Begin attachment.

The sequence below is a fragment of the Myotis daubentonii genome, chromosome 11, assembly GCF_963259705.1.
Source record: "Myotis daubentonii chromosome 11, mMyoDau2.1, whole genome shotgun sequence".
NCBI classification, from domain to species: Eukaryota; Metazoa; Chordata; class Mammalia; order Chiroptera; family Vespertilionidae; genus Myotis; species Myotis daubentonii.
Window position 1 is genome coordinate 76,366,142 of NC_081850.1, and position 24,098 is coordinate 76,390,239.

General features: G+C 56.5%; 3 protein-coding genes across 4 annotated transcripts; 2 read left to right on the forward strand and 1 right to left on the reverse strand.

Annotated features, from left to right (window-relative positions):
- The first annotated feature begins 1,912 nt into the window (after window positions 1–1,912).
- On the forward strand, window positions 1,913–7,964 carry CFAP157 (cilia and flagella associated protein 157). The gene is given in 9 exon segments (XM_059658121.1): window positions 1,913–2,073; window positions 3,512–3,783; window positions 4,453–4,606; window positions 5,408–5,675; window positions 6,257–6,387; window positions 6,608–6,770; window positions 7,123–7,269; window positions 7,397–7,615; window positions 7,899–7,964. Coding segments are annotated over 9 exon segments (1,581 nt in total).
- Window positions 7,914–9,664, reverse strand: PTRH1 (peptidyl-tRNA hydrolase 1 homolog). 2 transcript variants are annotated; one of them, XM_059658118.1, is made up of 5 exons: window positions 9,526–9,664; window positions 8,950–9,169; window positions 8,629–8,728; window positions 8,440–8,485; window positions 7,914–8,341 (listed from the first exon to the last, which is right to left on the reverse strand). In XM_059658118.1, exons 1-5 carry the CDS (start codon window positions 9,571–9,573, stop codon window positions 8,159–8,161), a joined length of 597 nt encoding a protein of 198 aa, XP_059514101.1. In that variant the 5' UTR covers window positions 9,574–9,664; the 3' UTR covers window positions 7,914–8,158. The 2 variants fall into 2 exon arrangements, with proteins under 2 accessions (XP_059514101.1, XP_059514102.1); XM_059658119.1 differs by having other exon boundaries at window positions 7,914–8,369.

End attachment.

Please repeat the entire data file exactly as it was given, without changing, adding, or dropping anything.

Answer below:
The sequence below is a fragment of the Myotis daubentonii genome, chromosome 11, assembly GCF_963259705.1.
Source record: "Myotis daubentonii chromosome 11, mMyoDau2.1, whole genome shotgun sequence".
NCBI classification, from domain to species: Eukaryota; Metazoa; Chordata; class Mammalia; order Chiroptera; family Vespertilionidae; genus Myotis; species Myotis daubentonii.
Window position 1 is genome coordinate 76,366,142 of NC_081850.1, and position 24,098 is coordinate 76,390,239.

General features: G+C 56.5%; 3 protein-coding genes across 4 annotated transcripts; 2 read left to right on the forward strand and 1 right to left on the reverse strand.

Annotated features, from left to right (window-relative positions):
- The first annotated feature begins 1,912 nt into the window (after window positions 1–1,912).
- On the forward strand, window positions 1,913–7,964 carry CFAP157 (cilia and flagella associated protein 157). The gene is given in 9 exon segments (XM_059658121.1): window positions 1,913–2,073; window positions 3,512–3,783; window positions 4,453–4,606; window positions 5,408–5,675; window positions 6,257–6,387; window positions 6,608–6,770; window positions 7,123–7,269; window positions 7,397–7,615; window positions 7,899–7,964. Coding segments are annotated over 9 exon segments (1,581 nt in total).
- Window positions 7,914–9,664, reverse strand: PTRH1 (peptidyl-tRNA hydrolase 1 homolog). 2 transcript variants are annotated; one of them, XM_059658118.1, is made up of 5 exons: window positions 9,526–9,664; window positions 8,950–9,169; window positions 8,629–8,728; window positions 8,440–8,485; window positions 7,914–8,341 (listed from the first exon to the last, which is right to left on the reverse strand). In XM_059658118.1, exons 1-5 carry the CDS (start codon window positions 9,571–9,573, stop codon window positions 8,159–8,161), a joined length of 597 nt encoding a protein of 198 aa, XP_059514101.1. In that variant the 5' UTR covers window positions 9,574–9,664; the 3' UTR covers window positions 7,914–8,158. The 2 variants fall into 2 exon arrangements, with proteins under 2 accessions (XP_059514101.1, XP_059514102.1); XM_059658119.1 differs by having other exon boundaries at window positions 7,914–8,369.